Navigating the risk and return minefield
Retirement savings make up the bulk of the assets under management at South Africa's asset management companies.
The savings industry is split into two groups: retail and institutional. "Retail clients are like you and I," says Mike Ronald, head of the investment team at Marriott Asset Management. You hold savings in your own name at banks, insurance companies and asset managers.
Institutional clients (such as unit trust funds, pension funds or medical schemes) typically invest pooled funds on behalf of hundreds or thousands of investors. A popular financial instrument with both retail and institutional investors is the unit trust fund.
"By investing in a unit trust fund you have access to a wider set of investment instruments offering you varied, and potentially higher returns, depending on your risk appetite and investment time horizon," says Candice Paine, head of retail at Sanlam Investment Management.
Your money is managed by skilled and certified investment professionals while you have the flexibility of having your money always available to you within only two days' after giving notice.
Risk and return objectives
"The techniques used by asset managers in managing the savings of retail or institutional clients is the same," Ronald says. "They will strive to achieve the risk and return objectives stipulated for the funds whether stipulated by Joe Average or by the trustees of a pension fund".
Kwaku Koranteng, account manager at Investment Solutions agrees. "The underlying theories and practices for retail and institutional asset management are quite similar. The basic investment principles are universal, though investors may have different time horizons, objectives, legal structures and approaches to participating in the asset management environment".
Asset managers play an essential part in the retirement savings equation in that they deliver on the risk and return expectations of their clients. Johan Gouws, executive director at Absa Investments, simplifies the retirement saving process by considering two life stages: the working years leading up to retirement (typically spanning 30 to 40 years) and the years after retirement (about 25 to 30 years).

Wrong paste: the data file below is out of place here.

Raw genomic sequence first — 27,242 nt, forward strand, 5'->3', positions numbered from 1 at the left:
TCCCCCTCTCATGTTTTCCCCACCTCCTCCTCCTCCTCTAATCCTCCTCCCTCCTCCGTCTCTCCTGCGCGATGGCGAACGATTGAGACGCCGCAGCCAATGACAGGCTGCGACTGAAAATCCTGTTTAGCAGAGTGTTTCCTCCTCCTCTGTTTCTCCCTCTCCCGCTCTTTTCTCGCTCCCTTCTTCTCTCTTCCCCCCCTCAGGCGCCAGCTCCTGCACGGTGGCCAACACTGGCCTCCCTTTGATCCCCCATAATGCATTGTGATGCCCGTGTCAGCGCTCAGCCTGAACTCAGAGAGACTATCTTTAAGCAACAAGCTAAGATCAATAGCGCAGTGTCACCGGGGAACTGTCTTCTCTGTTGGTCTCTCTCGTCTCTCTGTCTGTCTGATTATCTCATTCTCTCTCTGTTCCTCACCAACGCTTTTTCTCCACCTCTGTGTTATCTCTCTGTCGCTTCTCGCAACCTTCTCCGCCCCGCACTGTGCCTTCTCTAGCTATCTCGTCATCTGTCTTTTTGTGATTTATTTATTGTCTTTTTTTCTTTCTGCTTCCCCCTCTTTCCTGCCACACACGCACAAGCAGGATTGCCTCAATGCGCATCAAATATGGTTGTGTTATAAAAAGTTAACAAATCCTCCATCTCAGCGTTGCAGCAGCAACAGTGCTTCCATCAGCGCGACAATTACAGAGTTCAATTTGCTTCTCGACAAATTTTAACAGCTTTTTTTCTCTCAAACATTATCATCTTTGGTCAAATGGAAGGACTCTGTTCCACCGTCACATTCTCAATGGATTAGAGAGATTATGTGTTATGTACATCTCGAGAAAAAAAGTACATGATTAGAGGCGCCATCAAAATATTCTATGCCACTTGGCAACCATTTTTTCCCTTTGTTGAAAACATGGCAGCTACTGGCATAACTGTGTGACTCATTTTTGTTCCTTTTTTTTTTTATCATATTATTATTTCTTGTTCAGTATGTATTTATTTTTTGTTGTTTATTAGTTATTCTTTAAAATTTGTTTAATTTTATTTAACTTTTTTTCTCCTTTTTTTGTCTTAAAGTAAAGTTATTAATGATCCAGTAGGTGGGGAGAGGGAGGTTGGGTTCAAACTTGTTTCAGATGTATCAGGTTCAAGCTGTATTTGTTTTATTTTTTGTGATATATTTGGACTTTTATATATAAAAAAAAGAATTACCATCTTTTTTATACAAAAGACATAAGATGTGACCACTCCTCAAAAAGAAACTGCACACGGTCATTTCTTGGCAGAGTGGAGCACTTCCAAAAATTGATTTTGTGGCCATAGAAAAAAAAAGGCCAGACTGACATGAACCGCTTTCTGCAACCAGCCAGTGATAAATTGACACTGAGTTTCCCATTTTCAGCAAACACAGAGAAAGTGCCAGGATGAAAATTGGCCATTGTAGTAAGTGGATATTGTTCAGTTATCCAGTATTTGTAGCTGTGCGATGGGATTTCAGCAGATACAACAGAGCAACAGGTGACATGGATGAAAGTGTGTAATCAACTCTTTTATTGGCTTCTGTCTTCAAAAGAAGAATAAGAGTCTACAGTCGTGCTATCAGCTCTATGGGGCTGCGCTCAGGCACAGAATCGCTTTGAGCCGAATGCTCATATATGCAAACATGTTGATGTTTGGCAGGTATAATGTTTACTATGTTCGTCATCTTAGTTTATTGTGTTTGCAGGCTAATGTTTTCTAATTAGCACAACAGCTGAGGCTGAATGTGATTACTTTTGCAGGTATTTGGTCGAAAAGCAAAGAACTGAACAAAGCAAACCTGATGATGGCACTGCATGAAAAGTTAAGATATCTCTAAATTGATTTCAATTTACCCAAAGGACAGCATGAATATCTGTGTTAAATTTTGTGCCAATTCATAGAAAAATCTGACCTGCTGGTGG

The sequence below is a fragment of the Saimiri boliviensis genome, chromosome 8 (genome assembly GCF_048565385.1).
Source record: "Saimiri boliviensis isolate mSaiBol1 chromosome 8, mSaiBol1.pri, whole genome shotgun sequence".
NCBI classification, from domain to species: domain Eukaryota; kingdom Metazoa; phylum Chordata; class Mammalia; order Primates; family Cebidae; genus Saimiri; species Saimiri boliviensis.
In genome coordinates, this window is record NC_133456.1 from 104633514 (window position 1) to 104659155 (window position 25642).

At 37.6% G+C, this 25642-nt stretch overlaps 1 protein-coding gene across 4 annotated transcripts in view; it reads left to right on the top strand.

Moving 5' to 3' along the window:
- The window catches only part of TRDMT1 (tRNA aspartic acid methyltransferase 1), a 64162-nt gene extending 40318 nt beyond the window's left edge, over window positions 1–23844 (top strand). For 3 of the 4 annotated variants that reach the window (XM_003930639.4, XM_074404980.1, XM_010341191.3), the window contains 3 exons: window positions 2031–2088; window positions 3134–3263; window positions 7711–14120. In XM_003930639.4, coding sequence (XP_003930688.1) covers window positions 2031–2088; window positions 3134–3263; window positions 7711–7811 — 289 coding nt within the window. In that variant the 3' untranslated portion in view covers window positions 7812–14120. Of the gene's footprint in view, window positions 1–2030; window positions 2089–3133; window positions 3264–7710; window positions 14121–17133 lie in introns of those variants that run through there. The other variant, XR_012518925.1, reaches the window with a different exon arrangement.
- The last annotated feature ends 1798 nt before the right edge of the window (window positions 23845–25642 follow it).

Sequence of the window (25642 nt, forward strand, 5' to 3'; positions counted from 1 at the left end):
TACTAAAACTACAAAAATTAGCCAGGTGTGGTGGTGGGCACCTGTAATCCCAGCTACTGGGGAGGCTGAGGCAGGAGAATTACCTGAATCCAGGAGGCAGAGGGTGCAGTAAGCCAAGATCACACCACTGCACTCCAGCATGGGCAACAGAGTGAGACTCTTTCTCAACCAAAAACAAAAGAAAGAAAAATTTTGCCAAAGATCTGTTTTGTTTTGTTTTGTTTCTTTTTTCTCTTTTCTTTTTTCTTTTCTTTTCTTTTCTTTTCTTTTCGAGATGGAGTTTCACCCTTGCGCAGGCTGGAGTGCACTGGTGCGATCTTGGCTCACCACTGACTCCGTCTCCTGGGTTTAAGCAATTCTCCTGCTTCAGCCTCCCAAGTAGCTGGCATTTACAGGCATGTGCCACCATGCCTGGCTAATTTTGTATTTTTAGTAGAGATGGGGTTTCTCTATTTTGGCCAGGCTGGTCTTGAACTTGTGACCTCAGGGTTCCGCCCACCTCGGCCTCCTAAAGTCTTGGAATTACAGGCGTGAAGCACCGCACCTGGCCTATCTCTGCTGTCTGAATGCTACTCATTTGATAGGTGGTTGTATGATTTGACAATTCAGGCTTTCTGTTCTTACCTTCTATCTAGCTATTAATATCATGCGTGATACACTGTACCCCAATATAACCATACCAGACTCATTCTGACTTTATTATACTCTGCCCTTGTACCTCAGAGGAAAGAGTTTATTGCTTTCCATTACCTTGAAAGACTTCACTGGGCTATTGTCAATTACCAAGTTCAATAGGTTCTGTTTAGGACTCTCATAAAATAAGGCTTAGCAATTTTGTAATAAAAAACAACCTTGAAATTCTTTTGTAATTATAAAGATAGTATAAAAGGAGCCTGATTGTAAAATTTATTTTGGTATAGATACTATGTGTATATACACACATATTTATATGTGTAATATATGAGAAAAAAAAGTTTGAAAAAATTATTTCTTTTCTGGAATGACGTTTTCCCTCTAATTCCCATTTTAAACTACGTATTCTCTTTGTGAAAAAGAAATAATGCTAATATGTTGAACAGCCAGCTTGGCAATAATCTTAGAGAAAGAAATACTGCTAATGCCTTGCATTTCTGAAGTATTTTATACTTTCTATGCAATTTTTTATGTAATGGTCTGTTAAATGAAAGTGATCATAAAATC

You should use the first stage to save and invest enough to create sufficient wealth for financial independence at retirement. During the second stage your objective shifts from wealth accumulation to wealth preservation.
You best guide through the retirement savings journey is a financial planner. The planner will assist you in determining an appropriate risk and return objective at each of the various life stages as well as advise on which savings products best meet this objective.
It is then up to the asset management firm to deliver the risk and return promised on the savings product in question.
"Asset managers assist both individuals and institutions to accumulate and preserve wealth," says Koranteng.
The simplest way to explain the interaction between risk and return is that the more risk involved in an investment, the higher the return. Cash is the least risky investment, followed by bonds, listed property and shares.
"Not taking sufficient investment risk in order to achieve the required real returns is a major retirement saving pitfall," says Gouws.
"Asset management will almost certainly have an impact on your life," says Ronald. "If you are saving towards retirement then your ability to retire is going to be affected by what the asset manager does."
The success of your retirement plan therefore hinges on both the adviser and asset manager. He says: "To choose the appropriate investment your financial adviser must know something about the objectives of the preferred funds as well as how these funds are managed - in other words - understand asset management."